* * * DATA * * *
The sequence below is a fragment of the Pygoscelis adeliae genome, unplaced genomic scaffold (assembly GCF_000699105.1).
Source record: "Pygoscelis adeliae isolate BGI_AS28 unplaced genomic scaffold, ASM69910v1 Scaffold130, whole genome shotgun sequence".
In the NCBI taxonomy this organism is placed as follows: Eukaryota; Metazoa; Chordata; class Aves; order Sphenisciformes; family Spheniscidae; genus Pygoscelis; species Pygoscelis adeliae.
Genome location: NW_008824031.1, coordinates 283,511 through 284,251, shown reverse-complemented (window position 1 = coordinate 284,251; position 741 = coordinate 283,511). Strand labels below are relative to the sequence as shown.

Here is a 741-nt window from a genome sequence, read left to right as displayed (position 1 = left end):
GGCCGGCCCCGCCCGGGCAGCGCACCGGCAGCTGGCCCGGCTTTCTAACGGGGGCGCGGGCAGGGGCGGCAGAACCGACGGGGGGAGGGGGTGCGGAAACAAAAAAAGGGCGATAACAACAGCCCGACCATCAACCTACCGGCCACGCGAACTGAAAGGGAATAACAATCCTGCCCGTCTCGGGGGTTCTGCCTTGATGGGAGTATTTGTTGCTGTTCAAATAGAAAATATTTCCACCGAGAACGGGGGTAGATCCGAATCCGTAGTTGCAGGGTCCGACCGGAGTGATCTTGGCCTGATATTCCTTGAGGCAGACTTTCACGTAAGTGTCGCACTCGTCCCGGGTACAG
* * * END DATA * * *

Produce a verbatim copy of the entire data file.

The sequence below is a fragment of the Pygoscelis adeliae genome, unplaced genomic scaffold (assembly GCF_000699105.1).
Source record: "Pygoscelis adeliae isolate BGI_AS28 unplaced genomic scaffold, ASM69910v1 Scaffold130, whole genome shotgun sequence".
In the NCBI taxonomy this organism is placed as follows: Eukaryota; Metazoa; Chordata; class Aves; order Sphenisciformes; family Spheniscidae; genus Pygoscelis; species Pygoscelis adeliae.
Genome location: NW_008824031.1, coordinates 283,511 through 284,251, shown reverse-complemented (window position 1 = coordinate 284,251; position 741 = coordinate 283,511). Strand labels below are relative to the sequence as shown.

Here is a 741-nt window from a genome sequence, read left to right as displayed (position 1 = left end):
GGCCGGCCCCGCCCGGGCAGCGCACCGGCAGCTGGCCCGGCTTTCTAACGGGGGCGCGGGCAGGGGCGGCAGAACCGACGGGGGGAGGGGGTGCGGAAACAAAAAAAGGGCGATAACAACAGCCCGACCATCAACCTACCGGCCACGCGAACTGAAAGGGAATAACAATCCTGCCCGTCTCGGGGGTTCTGCCTTGATGGGAGTATTTGTTGCTGTTCAAATAGAAAATATTTCCACCGAGAACGGGGGTAGATCCGAATCCGTAGTTGCAGGGTCCGACCGGAGTGATCTTGGCCTGATATTCCTTGAGGCAGACTTTCACGTAAGTGTCGCACTCGTCCCGGGTACAG